Sunday, July 4, 2010

Bocas` Herps

Just a sample of the amphibians and reptiles found during a three-days birding trip to western Bocas del Toro province in the Caribbean slope of Panama, along with two "bocatoreños": Rafael Luck and Venicio "Beny" Wilson. I'm showing the herps more or less in the same order as they appeared in the field.

This Green Basilisk, Basiliscus plumifrons, was resting in the banks of a little creek beyond Boca de Yorkin. Notice its expressive golden eyes.
We found many absolutely-awesome Strawberry Poison-dart Frogs, Dendrobates -Oophaga- pumilio, in the wet interior of a forest patch close to the town of Las Delicias. These tiny jewels were very conspicuous while hopping and singing in the forest floor. The first photo gives you an idea of its actual size. You can check Beny's video here.Why Strawberry you might ask. Well, Bocas del Toro is well-known by the great variety of colours and patterns that this same species exhibits in each different island and in the mainland. Please take a look at the sand-covered individual that Gloriela and I photographed during our honeymoon some years ago in Bastimentos island (near the aptly named Red Frog beach).
Beny found this splendid Neotropical Green Anole, Anolis -Norops- biporcatus, while birding in El Silencio, close to Changuinola, in a forested area. I saw an additional unidentified species of anole, smaller than this one (about three inches-long not including the tail), brown and boldly patterned. It reminded me those commonly found in forests of the Canal Area in central Panama.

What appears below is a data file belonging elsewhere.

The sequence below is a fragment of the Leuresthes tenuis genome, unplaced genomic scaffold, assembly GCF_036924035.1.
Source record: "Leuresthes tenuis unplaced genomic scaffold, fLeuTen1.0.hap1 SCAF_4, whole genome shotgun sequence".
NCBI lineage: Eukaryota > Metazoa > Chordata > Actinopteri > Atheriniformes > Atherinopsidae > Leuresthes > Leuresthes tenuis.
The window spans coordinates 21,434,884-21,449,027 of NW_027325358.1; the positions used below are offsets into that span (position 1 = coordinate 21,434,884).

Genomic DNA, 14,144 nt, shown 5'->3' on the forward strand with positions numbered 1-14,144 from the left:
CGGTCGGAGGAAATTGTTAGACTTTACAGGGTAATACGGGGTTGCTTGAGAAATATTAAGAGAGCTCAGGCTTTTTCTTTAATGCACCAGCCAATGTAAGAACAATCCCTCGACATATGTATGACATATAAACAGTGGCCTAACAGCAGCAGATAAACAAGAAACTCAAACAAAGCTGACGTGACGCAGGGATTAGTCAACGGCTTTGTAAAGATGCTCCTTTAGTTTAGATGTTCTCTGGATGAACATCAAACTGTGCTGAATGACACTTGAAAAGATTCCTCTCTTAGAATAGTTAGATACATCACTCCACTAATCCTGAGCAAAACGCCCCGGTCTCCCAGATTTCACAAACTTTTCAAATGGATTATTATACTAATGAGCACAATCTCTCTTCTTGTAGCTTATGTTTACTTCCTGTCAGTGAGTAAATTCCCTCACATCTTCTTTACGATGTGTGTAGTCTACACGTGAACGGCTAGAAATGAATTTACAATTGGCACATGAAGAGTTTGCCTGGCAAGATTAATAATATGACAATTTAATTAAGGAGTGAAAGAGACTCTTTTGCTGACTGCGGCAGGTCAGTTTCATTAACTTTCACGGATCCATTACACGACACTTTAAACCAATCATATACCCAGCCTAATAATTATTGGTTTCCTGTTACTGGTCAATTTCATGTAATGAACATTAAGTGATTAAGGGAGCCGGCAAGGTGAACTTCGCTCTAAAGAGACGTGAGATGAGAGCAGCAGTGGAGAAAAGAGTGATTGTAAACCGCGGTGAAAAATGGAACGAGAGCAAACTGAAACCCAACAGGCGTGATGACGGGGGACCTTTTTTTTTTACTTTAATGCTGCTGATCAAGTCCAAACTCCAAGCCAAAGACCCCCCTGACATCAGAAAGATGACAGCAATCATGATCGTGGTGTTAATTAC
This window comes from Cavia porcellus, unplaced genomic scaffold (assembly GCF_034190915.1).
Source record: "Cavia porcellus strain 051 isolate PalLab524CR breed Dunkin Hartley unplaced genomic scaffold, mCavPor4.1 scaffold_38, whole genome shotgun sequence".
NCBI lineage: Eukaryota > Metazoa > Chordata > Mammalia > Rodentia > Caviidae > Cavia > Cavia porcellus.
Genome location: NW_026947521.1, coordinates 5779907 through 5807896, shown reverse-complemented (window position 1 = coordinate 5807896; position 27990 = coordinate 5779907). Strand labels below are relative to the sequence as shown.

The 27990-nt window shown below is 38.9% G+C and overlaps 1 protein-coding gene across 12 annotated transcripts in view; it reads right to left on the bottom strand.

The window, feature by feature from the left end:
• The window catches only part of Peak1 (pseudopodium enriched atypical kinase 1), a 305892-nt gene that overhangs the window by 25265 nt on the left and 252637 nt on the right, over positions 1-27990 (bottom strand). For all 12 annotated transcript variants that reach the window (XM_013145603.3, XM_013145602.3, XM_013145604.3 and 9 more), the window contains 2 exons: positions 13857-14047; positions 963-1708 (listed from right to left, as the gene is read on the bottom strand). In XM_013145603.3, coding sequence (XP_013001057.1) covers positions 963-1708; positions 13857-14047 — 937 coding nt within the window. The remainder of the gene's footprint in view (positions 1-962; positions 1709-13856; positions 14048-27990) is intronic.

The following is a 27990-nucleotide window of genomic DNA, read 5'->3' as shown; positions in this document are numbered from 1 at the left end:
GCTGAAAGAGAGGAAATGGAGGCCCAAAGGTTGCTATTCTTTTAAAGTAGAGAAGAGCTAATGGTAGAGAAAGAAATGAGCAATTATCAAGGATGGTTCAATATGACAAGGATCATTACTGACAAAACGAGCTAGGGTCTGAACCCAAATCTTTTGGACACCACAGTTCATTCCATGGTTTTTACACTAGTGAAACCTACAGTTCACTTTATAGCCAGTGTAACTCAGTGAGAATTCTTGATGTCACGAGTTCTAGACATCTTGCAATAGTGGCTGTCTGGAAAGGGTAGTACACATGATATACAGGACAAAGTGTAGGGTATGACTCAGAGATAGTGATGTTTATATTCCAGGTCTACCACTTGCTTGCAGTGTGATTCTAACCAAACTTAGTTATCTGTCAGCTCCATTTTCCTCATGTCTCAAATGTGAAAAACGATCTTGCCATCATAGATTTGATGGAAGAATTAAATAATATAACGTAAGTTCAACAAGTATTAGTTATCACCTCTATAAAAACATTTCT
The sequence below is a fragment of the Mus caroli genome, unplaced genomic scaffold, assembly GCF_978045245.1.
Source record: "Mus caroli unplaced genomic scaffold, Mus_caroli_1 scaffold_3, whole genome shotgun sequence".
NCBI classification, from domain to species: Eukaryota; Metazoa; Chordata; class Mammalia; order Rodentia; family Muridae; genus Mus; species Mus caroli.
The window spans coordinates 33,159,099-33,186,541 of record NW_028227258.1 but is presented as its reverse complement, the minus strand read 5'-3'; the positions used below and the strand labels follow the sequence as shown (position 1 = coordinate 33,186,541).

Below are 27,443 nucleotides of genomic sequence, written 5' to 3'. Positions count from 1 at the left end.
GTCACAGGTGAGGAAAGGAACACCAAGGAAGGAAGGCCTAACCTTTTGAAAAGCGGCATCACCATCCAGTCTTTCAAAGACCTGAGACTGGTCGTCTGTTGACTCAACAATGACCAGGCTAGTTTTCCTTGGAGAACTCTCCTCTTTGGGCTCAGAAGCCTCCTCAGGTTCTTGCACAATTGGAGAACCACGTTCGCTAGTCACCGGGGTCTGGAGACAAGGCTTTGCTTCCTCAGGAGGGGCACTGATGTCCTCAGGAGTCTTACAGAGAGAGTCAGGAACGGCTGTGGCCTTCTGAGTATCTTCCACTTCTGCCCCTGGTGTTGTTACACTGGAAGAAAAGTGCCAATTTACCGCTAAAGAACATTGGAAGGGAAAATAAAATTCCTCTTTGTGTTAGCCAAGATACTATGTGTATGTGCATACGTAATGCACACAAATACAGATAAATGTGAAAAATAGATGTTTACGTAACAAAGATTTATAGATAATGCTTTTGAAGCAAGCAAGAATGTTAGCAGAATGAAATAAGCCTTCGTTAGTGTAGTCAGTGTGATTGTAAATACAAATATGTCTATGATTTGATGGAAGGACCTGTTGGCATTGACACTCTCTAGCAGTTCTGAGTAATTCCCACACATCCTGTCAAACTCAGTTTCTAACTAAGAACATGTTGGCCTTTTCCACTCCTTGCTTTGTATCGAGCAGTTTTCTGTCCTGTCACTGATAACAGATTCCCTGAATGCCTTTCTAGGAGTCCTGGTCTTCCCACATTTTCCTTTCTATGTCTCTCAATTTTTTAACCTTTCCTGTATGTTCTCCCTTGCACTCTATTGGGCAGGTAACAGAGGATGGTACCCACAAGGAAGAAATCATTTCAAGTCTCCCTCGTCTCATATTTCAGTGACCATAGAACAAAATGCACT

A great find was this Common Snapping Turtle, Chelydra serpentina, in the middle of the Two Tanks road in Chiriqui Grande. It was my first snapper, and what a creature! This form, which extends from Nicaragua to Ecuador is C. s. acutirostris. About the last photo, please don't try it at home. Beny moved it out of the road for its own safety, despite we knew about its irribitability... he still have all his fingers!

Our last, and certainly deadliest find was made by Rafael in a quick stop along the Oleoducto road at the Bocas del Toro foothills. In the photo you can appreciate the dorsal pattern of a young Fer-de-lance, Bothrops asper, or Equis ("X") as is better known by us. This viper is the most important cause of envenomations by snakes in Panama. Well, I hope you enjoyed this little collection of absolutely great creatures. Not bad for only a three-days visit, don't you think?


  1. Not bad at all - it's awesome! Keep up the great work with your blog - I don't know how you find the time to do so much birding and writing and doctoring. - Cindy

  2. Great shots. So many herps we don't see up here. Thanks for sharing with us!

  3. May I use one of your pictures for a project please

    1. Send me an e-mail to in order to help you